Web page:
Have you ever made French Baguettes?? It sounds so complicated and looks like so much work. Especially dealing with the yeast, and kneading, why not just go out and buy a loaf?


With this recipe, the most complicated thing is having a spray bottle, and waiting for it to rise.  There is no need to “activate” the yeast in just the right temperature water, and there is no kneading involved. Mix, proof, form, proof, spray, cook, and eat. Store bought baguettes can now be a thing of the past!

I have made this delicious recipe multiple times since Chef John has posted it on Food Wishes because it’s so easy. And, well, everyone keeps asking for more.  This recipe uses a water bath in the bottom of the oven and a spray bottle to achieve a nice crunchy crust with a soft bread-y inside. If you don’t have a spray bottle, a pastry brush with water will work just fine.


The biggest thing I have learned is letting it sit long enough the first proofing to develop flavor. It’s supposed to rise for 12-14 hours for the first proof, and about an hour for the second proof.  If you can go longer than 12 hours I highly suggest it. The dough will be kind of sticky, and it’s supposed to be that way. Just make sure you flour your hands and surfaces enough while working with it.


French Baguettes
  • ¼ teaspoon dry active yeast
  • 1½ cups room temp water (325 grams)
  • 1¾ teaspoons salt
  • 18 ounces all-purpose flour (500 grams or about 4 cups)
  1. In a large bowl, mix together yeast and water, give it a stir and add in the salt.
  2. Next, mix in flour with a wooden spoon. It will look like it's too dry, or too wet at some points but don't worry, with a little arm power it will come together (as long as you measured or weighed everything.)
  3. Now cover the bowl with some plastic wrap and a towel and place in a turned off oven for 12-14 hours, or until it doubles in size.
  4. Once the dough has puffed, use a floured spatula to scrape out the dough onto a floured surface. Dust a bit of flour on top as well as your hands to shape the dough into a large rectangle. Now cut it into four pieces.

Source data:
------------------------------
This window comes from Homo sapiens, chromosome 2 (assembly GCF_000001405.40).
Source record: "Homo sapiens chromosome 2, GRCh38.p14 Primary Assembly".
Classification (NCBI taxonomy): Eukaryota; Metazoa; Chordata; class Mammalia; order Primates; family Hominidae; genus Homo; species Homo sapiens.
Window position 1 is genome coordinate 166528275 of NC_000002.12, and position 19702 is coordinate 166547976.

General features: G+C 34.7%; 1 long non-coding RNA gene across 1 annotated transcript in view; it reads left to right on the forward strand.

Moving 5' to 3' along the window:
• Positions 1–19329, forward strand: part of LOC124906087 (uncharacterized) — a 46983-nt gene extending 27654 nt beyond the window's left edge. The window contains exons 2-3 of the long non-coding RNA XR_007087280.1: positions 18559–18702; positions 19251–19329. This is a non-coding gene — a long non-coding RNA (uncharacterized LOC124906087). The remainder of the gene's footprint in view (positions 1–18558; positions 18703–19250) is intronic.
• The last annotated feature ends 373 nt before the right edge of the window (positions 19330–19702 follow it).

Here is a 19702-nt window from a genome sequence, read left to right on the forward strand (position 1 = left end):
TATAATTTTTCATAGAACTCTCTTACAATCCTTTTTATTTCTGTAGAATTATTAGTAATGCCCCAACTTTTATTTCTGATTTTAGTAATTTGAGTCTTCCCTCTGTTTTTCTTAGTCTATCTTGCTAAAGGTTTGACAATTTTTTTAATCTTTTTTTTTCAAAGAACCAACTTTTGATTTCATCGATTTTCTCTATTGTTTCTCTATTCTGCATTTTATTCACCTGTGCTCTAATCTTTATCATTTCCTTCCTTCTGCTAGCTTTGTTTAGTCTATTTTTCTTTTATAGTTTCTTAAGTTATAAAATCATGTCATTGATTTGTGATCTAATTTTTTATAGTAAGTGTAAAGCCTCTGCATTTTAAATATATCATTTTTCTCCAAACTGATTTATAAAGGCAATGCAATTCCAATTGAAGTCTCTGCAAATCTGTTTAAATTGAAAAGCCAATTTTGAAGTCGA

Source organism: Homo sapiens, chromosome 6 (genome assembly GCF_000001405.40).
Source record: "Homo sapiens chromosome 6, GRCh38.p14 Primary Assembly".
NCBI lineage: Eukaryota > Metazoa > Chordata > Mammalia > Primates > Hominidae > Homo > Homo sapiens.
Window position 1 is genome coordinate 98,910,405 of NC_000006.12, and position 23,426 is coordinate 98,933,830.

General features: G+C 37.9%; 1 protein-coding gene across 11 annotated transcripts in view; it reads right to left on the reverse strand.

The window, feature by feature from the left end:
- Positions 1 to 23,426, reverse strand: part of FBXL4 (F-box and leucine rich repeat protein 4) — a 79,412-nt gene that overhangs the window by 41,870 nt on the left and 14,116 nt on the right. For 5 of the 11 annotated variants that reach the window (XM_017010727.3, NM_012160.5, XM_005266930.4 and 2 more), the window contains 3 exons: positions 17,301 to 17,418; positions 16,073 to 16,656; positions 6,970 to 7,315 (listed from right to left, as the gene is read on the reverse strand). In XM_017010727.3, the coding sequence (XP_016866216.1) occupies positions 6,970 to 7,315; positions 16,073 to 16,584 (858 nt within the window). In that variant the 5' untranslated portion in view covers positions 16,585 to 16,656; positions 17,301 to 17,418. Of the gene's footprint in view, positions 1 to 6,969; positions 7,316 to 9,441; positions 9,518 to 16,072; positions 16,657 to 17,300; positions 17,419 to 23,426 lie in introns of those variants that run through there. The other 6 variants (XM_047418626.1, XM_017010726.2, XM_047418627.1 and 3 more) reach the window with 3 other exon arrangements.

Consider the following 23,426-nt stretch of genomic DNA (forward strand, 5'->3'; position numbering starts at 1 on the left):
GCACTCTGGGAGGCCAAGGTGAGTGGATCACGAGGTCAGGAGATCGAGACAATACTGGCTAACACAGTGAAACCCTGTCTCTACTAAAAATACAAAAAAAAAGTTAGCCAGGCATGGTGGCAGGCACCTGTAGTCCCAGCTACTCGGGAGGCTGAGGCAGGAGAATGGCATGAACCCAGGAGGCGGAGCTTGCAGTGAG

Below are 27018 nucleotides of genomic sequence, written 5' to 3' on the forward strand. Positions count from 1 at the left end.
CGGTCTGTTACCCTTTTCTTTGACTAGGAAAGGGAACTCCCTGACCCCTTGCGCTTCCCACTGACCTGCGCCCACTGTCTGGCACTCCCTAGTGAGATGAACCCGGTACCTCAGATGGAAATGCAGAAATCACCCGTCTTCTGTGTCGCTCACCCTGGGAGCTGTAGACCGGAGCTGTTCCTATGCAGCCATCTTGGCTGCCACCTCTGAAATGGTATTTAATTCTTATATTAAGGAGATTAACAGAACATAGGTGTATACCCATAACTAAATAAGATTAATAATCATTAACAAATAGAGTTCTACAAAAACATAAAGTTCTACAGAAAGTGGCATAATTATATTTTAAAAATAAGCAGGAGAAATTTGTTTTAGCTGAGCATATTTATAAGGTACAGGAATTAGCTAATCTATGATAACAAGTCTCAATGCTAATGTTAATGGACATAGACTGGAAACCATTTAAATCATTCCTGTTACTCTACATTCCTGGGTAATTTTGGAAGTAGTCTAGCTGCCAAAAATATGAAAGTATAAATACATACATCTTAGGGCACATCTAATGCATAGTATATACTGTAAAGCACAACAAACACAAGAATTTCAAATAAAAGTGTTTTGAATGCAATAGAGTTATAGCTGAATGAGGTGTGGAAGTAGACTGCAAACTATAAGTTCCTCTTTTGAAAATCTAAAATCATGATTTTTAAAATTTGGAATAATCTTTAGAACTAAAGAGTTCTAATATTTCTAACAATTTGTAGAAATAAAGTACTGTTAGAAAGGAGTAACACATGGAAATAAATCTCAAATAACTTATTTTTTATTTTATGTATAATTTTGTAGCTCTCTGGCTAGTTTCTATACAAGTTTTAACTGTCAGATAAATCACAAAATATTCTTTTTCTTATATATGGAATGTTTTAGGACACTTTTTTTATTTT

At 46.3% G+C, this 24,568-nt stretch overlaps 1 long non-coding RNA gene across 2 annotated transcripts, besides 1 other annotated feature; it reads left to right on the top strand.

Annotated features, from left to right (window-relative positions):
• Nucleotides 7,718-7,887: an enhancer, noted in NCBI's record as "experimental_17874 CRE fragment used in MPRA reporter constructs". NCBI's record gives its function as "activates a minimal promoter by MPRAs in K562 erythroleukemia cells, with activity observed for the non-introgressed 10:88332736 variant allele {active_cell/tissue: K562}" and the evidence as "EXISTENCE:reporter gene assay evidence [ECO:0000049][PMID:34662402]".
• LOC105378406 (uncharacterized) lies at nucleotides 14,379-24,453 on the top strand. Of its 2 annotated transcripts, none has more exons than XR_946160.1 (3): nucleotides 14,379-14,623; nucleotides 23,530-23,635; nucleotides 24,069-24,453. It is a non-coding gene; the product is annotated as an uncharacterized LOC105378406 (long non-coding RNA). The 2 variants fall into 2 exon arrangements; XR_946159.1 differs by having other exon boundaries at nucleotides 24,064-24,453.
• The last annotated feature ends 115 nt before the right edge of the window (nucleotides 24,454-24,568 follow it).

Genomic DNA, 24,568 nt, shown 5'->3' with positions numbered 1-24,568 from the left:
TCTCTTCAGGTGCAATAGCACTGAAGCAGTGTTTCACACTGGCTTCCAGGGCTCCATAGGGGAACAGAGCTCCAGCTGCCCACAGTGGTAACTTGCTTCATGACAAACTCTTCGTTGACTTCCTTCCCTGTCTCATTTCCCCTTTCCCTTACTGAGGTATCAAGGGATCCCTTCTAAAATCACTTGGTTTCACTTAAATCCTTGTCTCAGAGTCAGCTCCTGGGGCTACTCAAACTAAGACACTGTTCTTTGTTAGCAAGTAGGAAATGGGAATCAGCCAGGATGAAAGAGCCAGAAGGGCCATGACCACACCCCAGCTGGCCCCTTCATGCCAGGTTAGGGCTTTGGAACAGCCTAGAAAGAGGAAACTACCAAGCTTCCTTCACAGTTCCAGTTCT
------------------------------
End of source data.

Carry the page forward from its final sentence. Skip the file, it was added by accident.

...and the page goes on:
5. Take a sheet pan lined with parchment or silicone pad and sprinkle some corn meal in the general shapes of the loaves.
  6. Now take one of your pieces and lightly fold and roll the dough until it's in a baguette form and place on your sheet pan over the corn meal. Repeat with the rest of the dough.
  7. Lightly dust the tops of the loaves with some flour. Take some plastic wrap and dust with flour, then place it over your baguettes to rise. Put these in a turned off oven for 1 to 1.5 hours, or until they double in size.
  8. Once doubled in size, take them out of the oven and preheat it to 550F. Place a 9x13 pan on the bottom rack filled with water.
  9. While you're waiting for the oven to preheat, make some slices in the tops of the baguettes. Just a few 45 degree slashes on the tops with kitchen sheers. If there are pointy edges sticking up, press them down so they don't burn.
  10. Now is the time for your spray bottle. Right before you put them in the oven, spray with a healthy dose of water. Bake for 5 minutes.
  11. When the timer goes off, quickly spray the bread with some more water and put back in the oven for 5 more minutes. They will still look very pale at this point.
  12. Once again, when the timer goes off, quickly spray the bread with some more water and put back in the oven for 5 more minuets. You will be able to see the crust starting to develop, maybe even a little bit of browning.
  13. The whole baking process should take about 15 minutes, until it's browned and has a nice looking crust.
  14. Remove from the oven and place on a cooling rack. But don't let that warm bread tempt you, wait until it's cooled all the way for maximum crunchy outside and soft inside to cut into it.




Brandie graduated from the California Culinary Academy.
She enjoys fresh pasta, creamy cheesy risotto, fresh churned gelato right out of the machine, and peanut butter cups. She absolutely despises cilantro and walnuts. Her favorite kitchen utensils are whisks and offset spatulas.
When she is not in the kitchen you can find her being lazy with her cats and polishing her nails.

Latest posts by Brandie (see all)

Related posts: